Heidegger was a student of Husserl and this bracketing of researchers’ experiences and biases is a large part of the differences seen in his own phenomenology, which is hermeneutic phenomenology. He believed that we cannot bracket our experiences, biases or understandings because we are always in the world with others, therefore we can’t separate ourselves from our own circumstances as we examine a phenomenon. Heidegger used the German phrase ‘Dasein’ (translated as there-being) to describe the notion of being inseparable in the world around us, and in my research design I wanted to embed self-meaning and my own encounters with physical computing to gather rich descriptions alongside teachers’ lived experiences.
Being & Time: “We are ourselves the entities to be analysed”Heidegger (2008, p.67)
Haugeland (2005, 423) argued that Dasein is “a way of life shared by the members of some community” and this resonates with the communities of practice such as Leeds Raspberry Jam or Computing at School that I’ve been involved in with connections to physical computing. Language is another consideration for adopting Heidegger’s philosophy and Haugeland also noted how we might consider language existing as an entity and a communally shared way of speaking. Through pilot studies, I’ve been excited by the rich descriptions and metaphors shared by teachers which have led to uncovering the essence of physical computing. These contributions in the language of current practitioners in school, not academic vocabulary, are important to the field of educational research if findings are to further inform teaching practice and illuminate future research topics.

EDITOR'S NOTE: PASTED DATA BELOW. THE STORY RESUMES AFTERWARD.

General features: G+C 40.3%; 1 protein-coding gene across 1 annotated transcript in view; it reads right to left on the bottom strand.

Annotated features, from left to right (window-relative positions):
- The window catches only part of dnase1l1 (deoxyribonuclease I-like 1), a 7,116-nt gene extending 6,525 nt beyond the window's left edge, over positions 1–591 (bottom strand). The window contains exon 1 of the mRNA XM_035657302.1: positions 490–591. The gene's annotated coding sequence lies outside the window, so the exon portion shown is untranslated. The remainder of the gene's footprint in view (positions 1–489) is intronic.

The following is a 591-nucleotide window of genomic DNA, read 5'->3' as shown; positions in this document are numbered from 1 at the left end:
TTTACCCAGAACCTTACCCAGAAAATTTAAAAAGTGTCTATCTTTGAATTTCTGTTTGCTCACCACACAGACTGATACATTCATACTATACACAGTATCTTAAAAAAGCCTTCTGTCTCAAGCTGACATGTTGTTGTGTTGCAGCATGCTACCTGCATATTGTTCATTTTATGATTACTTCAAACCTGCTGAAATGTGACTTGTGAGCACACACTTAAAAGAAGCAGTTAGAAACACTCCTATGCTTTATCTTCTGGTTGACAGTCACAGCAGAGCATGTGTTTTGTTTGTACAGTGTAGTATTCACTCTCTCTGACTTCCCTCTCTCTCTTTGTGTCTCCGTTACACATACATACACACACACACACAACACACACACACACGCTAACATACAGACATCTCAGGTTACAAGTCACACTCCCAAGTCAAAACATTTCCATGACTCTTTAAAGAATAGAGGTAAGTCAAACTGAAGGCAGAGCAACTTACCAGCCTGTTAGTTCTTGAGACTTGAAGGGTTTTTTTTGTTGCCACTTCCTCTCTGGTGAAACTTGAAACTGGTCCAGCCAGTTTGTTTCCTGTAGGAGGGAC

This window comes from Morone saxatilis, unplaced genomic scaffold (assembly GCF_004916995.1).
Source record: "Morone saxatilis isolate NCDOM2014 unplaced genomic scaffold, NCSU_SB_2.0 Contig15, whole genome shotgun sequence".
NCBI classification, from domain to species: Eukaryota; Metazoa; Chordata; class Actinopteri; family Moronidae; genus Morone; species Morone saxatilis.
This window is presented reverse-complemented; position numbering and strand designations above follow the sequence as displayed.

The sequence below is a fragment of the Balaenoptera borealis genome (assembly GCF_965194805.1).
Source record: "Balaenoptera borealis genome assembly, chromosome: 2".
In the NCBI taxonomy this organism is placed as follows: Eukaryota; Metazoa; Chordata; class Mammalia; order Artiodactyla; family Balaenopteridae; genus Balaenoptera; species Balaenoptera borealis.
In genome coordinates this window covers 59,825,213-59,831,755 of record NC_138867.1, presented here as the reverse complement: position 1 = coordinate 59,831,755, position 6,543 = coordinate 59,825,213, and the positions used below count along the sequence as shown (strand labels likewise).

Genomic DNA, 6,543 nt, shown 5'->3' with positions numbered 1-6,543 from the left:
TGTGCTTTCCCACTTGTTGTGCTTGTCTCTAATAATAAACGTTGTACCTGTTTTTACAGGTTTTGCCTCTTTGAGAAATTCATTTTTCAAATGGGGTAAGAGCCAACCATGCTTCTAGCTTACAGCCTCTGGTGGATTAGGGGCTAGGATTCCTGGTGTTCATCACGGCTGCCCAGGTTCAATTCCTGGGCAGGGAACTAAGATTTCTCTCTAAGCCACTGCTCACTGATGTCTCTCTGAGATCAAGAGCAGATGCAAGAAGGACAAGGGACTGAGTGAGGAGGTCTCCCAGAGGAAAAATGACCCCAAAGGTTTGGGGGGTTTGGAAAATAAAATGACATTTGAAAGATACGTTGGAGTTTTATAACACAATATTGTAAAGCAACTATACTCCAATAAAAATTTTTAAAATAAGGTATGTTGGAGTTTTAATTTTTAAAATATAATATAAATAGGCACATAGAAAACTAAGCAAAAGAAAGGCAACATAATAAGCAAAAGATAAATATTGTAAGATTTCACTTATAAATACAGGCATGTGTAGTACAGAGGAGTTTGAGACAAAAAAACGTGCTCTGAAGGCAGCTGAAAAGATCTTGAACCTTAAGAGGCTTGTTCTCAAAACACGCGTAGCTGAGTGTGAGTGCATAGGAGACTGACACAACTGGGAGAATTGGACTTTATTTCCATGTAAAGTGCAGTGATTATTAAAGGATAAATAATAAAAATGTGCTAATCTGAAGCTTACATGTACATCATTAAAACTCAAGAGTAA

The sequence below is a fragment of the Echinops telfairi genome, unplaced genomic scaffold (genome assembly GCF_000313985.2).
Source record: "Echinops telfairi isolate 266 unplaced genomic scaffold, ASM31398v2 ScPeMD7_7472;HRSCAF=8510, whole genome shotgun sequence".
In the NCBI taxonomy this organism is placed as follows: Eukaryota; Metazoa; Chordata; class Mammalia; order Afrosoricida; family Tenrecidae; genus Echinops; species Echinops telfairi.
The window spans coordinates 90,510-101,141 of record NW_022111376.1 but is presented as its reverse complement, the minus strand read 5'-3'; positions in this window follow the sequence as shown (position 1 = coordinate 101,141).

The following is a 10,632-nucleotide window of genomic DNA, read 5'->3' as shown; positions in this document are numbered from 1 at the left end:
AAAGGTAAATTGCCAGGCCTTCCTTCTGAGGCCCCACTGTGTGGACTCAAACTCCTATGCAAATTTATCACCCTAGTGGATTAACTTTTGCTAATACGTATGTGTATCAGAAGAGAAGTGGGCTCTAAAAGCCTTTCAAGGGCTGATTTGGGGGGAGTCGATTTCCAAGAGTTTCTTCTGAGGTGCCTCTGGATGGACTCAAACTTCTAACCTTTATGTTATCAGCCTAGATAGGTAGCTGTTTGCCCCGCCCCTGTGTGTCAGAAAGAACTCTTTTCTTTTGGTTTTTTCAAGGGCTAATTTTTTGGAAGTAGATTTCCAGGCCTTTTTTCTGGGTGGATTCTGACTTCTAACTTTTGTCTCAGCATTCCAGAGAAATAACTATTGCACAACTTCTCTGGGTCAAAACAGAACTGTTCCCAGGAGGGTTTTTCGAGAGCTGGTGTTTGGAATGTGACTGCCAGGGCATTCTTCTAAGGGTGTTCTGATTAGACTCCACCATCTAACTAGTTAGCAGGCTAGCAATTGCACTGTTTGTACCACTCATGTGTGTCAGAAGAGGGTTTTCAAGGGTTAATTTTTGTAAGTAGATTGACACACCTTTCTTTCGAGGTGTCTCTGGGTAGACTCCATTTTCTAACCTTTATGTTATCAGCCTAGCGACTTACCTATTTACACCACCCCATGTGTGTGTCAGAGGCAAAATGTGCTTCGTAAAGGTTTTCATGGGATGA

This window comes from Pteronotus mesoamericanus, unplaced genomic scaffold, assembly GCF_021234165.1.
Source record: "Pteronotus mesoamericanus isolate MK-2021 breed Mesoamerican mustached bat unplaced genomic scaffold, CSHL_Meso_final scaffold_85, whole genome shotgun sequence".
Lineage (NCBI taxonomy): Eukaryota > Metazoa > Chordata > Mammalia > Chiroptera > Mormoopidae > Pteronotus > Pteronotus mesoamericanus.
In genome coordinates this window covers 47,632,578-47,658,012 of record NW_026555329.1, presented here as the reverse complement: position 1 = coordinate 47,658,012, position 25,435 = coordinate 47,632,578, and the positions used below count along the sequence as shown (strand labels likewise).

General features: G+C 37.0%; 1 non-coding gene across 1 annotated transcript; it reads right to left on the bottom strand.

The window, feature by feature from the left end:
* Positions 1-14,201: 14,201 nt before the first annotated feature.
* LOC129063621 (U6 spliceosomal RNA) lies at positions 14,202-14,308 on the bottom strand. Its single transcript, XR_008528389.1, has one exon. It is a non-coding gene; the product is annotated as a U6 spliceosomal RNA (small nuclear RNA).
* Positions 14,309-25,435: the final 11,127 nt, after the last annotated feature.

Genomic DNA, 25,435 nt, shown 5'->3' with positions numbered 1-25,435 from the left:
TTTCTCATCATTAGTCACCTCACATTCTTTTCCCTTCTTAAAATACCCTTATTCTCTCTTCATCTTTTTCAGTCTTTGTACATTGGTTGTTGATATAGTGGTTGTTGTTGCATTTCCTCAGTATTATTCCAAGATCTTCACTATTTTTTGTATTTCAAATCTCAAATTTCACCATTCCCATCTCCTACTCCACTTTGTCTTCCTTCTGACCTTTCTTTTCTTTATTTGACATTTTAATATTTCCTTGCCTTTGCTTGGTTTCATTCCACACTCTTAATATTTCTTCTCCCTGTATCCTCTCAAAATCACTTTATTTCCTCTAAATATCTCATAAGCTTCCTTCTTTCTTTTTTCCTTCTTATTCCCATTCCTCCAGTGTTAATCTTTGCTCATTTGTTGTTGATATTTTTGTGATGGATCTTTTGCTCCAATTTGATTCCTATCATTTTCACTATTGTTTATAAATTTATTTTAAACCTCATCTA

Understanding and interpretation